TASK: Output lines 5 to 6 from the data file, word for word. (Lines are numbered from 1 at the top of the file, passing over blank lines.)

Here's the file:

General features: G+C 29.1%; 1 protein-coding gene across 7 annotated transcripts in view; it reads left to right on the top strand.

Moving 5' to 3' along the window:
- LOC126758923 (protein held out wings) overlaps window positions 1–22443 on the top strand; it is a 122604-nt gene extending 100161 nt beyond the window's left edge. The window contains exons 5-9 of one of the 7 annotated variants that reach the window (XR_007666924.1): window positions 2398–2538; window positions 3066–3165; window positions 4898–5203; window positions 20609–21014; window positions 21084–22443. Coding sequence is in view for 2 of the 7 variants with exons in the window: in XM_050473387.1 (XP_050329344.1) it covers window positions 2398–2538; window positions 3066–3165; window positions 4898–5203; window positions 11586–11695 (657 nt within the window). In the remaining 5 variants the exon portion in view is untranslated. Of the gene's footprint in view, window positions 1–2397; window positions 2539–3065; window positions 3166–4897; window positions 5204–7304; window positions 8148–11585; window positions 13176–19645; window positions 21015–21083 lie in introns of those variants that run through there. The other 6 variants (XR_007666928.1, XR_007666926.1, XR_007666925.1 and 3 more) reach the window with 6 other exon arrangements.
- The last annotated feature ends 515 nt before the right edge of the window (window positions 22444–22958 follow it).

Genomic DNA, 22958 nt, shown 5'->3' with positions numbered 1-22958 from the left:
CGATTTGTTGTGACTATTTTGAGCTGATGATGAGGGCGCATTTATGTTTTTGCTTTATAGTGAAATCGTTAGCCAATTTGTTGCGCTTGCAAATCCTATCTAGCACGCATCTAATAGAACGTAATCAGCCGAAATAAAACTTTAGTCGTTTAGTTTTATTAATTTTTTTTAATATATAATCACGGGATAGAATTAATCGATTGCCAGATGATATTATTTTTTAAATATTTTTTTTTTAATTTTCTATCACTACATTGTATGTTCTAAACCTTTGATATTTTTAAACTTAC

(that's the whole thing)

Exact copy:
Genomic DNA, 22958 nt, shown 5'->3' with positions numbered 1-22958 from the left:
CGATTTGTTGTGACTATTTTGAGCTGATGATGAGGGCGCATTTATGTTTTTGCTTTATAGTGAAATCGTTAGCCAATTTGTTGCGCTTGCAAATCCTATCTAGCACGCATCTAATAGAACGTAATCAGCCGAAATAAAACTTTAGTCGTTTAGTTTTATTAATTTTTTTTAATATATAATCACGGGATAGAATTAATCGATTGCCAGATGATATTATTTTTTAAATATTTTTTTTTTAATTTTCTATCACTACATTGTATGTTCTAAACCTTTGATATTTTTAAACTTAC